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Nazi abuse of ICRC humanitarian service

31-05-2007 Feature

The recent presentation in Argentina of an ICRC travel document used by the Nazi official Adolf Eichmann to flee Europe has been widely covered in the world's media and led to questions about these documents.

   

  ©ICRC/hist-00559    
 
  ICRC travel document    
     The ICRC travel document recently exhibited in Argentina had never been publicly displayed before, though its existence was known and indeed had been publicized in 1999 by the ICRC itself in a   press release . It is not a full-fledged identity document or passport but rather a temporary " laisser-passer " intended for refugees, displaced and stateless people and others who have no travel documents and are therefore unable to go either to their country of origin or residence or to another country willing to receive them.

These documents were created in 1945 to help tens of thousands of concentration camp survivors, former prisoners of war, deportees, forced labourers and other stranded civilians who had no valid travel documents. Many of them approached the ICRC for help in securing the papers they needed. Since then, ICRC travel documents have helped more than half a million people reach new homes. ICRC records show that more than 9,000 travel documents were issued between February 1945 and early 1946 alone. Almost all of them were for people caught up in the maelstrom of the immediate post-war period in Europe, without legal documents or proof of nationality and often desperate to start a new life elsewhere. The " laisser-passer " system exists to this day. In 2006, the ICRC issued more than 5,800 travel documents.

    

The ICRC has previously deplored the fact that Eichmann and other Nazi criminals misused its travel documents to cover their tracks. Writing in the International Herald Tribune on 10 March 1992, the then director of the organization's Department of Principles and Law, Yves Sandoz, wrote: “These men [Barbie, Eichmann and Mengele ] and their secret supporters took shameless advantage of a humanitarian service which benefited half a million people, mostly survivors of concentration camps and refugees from Eastern Europe.”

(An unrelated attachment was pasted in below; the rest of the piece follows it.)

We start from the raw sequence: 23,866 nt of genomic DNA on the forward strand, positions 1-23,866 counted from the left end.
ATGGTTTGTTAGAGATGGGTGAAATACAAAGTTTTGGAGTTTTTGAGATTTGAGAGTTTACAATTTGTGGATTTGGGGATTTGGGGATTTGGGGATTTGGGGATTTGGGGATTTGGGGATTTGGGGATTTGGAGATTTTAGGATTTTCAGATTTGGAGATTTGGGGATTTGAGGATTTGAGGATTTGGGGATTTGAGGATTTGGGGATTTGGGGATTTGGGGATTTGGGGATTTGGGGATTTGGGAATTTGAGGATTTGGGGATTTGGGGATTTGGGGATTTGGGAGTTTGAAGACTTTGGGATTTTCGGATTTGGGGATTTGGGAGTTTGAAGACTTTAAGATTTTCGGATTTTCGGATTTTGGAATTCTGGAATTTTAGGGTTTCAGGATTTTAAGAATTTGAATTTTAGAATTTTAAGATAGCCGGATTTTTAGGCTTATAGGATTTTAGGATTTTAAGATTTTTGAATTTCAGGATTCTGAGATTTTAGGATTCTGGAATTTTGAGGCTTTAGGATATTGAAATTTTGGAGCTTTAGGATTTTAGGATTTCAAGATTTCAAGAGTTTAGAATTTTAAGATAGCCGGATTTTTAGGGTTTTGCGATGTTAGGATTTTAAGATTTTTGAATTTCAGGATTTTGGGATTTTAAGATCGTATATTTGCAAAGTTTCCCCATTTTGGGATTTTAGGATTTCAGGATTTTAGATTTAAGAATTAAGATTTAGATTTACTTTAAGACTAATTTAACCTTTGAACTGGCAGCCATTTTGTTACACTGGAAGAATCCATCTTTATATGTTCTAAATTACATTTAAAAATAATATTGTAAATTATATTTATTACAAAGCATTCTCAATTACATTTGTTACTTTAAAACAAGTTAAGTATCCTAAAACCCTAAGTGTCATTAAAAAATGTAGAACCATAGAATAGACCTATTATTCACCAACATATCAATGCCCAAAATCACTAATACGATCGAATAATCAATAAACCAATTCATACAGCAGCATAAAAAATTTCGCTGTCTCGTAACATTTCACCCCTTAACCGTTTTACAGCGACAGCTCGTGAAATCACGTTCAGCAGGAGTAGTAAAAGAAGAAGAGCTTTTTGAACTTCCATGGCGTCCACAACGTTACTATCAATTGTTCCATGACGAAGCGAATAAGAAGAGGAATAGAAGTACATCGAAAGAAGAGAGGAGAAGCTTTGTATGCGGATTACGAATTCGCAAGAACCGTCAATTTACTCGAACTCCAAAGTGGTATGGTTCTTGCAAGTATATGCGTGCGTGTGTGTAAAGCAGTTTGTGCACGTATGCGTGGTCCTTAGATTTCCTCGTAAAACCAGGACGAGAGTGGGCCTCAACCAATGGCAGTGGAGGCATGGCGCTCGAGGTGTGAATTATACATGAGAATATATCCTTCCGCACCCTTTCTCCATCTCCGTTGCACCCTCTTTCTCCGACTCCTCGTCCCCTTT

The document that has now appeared in Argentina is authentic. Adolf Eichmann obtained it after submitting a request to the ICRC in which he us ed a false name and a forged identity card. Neither during the immediate post-war period nor today does the ICRC have the means to verify the identity of applicants for travel documents. Such identity checks can be carried out only by the authorities of the countries to which they are travelling and which have accepted the ICRC's travel documents.

    

The ICRC continues to open its archives to researchers interested in the organization's work during the Second World War and its aftermath. While the ICRC has not archived copies of the travel documents themselves, it has retained records of the requests for them.

 

  See also Dialogue with the past: the ICRC and the Nazi death camps by François Bugnion, 05.11.2002